In making this determination, courts have focused their analysis on (1) Section 2(e) of the DTSA, which explicitly applies the statute “to any misappropriation of a trade secret . . . for which any act occurs on or after the date of the enactment,” and (2) Congress’s refusal to adopt language, contained in the Uniform Trade Secrets Act and in many state trade secrets laws, that explicitly prohibits continuing misappropriation claims based on conduct that began before the effective date. Critically, a plaintiff must allege a specific act of misappropriation that occurred on or after the effective date to benefit from this theory.
The DTSA is also broader than many state laws in a few key areas, including permitting a civil seizure remedy and applying to extra-territorial conduct.
Aside from providing the traditional misappropriation remedies of monetary damages and injunctive relief, the DTSA provides a powerful new tool for trade secret prosecutions – the ability to obtain an ex parte civil seizure of property. This remedy is only available in “extraordinary circumstances” and requires a court to find that it “clearly appears” that:
- Typical injunctive relief would be “inadequate” because the party would “evade, avoid, or otherwise not comply.”
- “[A]n immediate and irreparable injury will occur if such seizure is not ordered.”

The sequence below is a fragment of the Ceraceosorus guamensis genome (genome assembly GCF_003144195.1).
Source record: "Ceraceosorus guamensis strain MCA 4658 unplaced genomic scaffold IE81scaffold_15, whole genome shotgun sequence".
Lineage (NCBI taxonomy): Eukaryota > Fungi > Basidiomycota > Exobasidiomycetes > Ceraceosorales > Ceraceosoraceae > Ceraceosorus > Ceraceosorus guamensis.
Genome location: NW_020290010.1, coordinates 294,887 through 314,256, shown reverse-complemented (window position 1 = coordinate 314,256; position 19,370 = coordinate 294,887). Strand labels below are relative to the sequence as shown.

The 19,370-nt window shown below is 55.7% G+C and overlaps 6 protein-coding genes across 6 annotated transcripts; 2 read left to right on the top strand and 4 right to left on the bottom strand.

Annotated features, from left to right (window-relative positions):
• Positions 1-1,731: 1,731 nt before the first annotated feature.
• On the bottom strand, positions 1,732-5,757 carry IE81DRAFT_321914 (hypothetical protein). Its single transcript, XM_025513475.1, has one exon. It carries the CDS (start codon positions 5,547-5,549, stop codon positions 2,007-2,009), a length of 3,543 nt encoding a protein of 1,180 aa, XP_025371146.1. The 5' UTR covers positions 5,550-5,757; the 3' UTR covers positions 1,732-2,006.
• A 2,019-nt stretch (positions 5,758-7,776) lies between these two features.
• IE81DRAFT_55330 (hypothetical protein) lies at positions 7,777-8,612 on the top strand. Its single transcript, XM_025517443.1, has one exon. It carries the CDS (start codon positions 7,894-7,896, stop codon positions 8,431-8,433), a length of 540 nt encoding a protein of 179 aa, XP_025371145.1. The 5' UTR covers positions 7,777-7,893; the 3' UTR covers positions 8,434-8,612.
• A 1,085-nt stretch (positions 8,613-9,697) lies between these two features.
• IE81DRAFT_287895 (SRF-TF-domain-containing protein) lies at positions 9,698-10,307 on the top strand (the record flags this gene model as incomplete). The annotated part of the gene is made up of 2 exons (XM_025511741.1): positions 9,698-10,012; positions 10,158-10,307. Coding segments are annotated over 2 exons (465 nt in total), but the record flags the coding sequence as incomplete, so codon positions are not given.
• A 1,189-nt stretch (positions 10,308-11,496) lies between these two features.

- The harm to the applicant outweighs the harm to other parties.
- The applicant is likely to succeed on its misappropriation claim.
- The “person against whom seizure is ordered has actual possession of” the trade secret and property to be seized.
- The application describes the matter to be seized and its location with “reasonable particularity.”
- The person against whom seizure is ordered “would destroy, move, hide, or otherwise make such matter inaccessible to the court” if given notice.
- “[T]he applicant has not publicized the seizure request.”
Since the DTSA’s enactment, there have only been a handful of cases discussing this remedy. However, as many commentators predicted given the nature of civil seizure and the statute’s requirements, courts have been reluctant to order it. Courts have instead relied upon typical forms of injunctive relief, finding civil seizure to be unnecessary under the circumstances. Nevertheless, this is the most drastic relief available and a key option to remedy the most egregious misappropriations.
The DTSA “applies to conduct occurring outside the United States if” (1) the offender is a United States resident or organization, or (2) “an act in furtherance of the offense was committed in the United States.” This provision allows a trade secret holder to both enjoin and recover damages for extra-territorial actions, and courts have already relied upon it to enjoin conduct occurring outside the United States. The only apparent limitation appears to be the traditional Constitutional protections of personal jurisdiction.